Their Other “Dirty” Linen: Evangelism’s Quest to Conquer the World
by S. R. Welch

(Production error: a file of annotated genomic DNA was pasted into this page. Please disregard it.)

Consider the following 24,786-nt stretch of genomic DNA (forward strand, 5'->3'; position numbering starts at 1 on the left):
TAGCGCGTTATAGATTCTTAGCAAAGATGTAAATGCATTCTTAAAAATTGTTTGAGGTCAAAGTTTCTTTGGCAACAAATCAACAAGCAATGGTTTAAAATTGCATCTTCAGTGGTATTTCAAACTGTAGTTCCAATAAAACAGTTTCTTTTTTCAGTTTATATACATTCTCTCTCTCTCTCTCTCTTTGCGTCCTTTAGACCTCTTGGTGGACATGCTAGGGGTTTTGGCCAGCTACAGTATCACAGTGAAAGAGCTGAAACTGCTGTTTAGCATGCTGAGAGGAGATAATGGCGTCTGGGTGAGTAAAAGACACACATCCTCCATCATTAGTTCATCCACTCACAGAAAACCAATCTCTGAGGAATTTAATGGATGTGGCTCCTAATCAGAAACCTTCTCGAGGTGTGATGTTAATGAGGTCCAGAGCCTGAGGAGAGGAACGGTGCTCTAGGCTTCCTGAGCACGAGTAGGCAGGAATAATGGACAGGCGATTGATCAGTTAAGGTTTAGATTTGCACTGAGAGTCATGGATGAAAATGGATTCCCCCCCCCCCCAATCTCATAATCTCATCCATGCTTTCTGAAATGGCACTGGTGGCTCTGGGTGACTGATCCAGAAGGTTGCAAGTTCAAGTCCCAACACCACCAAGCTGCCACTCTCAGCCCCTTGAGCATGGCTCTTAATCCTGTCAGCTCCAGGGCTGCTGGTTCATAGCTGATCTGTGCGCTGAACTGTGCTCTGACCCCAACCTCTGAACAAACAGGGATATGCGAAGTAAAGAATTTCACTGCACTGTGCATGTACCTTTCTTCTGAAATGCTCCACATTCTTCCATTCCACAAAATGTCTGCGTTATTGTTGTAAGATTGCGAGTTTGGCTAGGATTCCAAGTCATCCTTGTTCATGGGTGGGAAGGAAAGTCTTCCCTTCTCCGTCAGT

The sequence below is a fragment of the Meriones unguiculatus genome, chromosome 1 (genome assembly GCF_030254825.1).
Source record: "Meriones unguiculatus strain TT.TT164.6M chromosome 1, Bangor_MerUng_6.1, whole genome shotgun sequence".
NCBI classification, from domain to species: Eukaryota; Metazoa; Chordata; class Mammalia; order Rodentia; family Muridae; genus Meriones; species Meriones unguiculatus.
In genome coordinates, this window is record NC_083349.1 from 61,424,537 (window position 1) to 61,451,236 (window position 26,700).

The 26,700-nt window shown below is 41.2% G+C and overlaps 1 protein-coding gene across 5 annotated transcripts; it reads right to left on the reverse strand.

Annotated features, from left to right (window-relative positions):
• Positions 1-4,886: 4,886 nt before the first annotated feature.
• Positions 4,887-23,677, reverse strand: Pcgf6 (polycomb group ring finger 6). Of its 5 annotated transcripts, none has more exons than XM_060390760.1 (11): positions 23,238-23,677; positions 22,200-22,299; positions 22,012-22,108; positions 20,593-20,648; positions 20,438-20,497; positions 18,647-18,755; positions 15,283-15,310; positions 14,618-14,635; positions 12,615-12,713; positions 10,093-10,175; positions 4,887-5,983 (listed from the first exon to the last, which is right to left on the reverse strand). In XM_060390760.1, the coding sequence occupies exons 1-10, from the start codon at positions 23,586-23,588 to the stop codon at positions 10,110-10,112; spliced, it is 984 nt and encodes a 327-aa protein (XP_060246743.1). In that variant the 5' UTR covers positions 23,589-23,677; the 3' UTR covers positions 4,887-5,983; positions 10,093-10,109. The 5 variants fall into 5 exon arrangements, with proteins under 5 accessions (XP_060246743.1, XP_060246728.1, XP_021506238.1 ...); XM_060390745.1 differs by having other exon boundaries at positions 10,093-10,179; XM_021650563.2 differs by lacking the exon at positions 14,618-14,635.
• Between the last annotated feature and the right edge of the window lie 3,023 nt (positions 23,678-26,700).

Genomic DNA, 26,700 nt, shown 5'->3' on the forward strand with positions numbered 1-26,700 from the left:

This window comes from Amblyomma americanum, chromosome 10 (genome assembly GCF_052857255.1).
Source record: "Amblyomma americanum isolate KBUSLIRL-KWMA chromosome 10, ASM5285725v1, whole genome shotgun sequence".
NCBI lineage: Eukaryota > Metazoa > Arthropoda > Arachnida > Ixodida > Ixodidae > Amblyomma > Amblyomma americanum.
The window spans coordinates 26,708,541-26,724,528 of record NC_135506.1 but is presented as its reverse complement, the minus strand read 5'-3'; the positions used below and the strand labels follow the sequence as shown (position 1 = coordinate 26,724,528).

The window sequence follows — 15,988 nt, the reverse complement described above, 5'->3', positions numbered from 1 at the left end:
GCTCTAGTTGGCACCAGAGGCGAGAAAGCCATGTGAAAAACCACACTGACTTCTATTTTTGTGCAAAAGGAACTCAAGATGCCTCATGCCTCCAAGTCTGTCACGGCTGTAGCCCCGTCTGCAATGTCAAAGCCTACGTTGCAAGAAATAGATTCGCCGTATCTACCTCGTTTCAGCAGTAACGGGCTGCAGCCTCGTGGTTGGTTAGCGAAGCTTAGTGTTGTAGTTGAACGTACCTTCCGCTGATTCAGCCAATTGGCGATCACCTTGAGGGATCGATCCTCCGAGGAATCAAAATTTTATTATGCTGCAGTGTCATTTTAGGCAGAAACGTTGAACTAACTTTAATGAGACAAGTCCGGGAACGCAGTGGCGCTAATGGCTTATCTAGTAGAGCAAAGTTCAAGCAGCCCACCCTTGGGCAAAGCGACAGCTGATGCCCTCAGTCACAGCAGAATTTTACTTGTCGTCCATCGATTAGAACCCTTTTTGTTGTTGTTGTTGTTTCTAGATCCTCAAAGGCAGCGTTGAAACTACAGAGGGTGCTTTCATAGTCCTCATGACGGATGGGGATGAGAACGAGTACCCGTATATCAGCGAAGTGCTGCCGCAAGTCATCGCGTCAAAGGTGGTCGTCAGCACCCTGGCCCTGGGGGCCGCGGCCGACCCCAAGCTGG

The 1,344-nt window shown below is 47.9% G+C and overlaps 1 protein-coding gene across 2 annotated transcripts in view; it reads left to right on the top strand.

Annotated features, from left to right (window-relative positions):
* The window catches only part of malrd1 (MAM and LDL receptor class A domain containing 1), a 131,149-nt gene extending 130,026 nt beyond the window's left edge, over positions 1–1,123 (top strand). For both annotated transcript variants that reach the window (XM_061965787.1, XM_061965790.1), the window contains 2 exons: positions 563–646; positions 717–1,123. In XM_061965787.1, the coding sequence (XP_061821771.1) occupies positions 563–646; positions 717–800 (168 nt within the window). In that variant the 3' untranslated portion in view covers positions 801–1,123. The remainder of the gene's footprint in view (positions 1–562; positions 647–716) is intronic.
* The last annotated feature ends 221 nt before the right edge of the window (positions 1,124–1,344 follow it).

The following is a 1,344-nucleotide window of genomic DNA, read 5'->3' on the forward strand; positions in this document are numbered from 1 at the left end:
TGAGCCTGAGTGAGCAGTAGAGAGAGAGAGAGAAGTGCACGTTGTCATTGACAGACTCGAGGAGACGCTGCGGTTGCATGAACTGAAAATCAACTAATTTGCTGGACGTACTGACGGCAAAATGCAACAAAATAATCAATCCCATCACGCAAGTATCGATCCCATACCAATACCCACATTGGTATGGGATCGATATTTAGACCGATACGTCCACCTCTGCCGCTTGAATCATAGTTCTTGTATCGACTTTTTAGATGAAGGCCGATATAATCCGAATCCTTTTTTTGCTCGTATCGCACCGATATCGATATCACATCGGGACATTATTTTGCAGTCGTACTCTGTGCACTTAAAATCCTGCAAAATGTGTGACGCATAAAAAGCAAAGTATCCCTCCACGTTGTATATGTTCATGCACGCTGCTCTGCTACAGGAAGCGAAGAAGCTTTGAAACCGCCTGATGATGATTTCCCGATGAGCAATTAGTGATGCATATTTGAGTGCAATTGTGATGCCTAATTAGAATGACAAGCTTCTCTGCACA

Each year Americans contribute millions of dollars through corporate-giving campaigns and Sunday tithes to support the “faith-based” humanitarian work of overseas Christian missions. This work–feeding the hungry, clothing the naked, giving medicine to the sick–seems a worthy cause, an outwardly selfless endeavor unsullied by the salacious headlines and bitter disputes now roiling the life of the church at home. But Christendom’s missionaries bear their share of controversy. Though most private donors and corporate sponsors are unaware of it, overseas missions in certain parts of the world have long been embroiled in scandals involving allegations of predatory behavior towards the vulnerable. Though the largely poor and illiterate victims have complained loudly for decades, their allegations involve no sexual misconduct and thus garner few headlines in the West. Their outrage, vented from halfway across the globe, rarely reaches English-language media at all.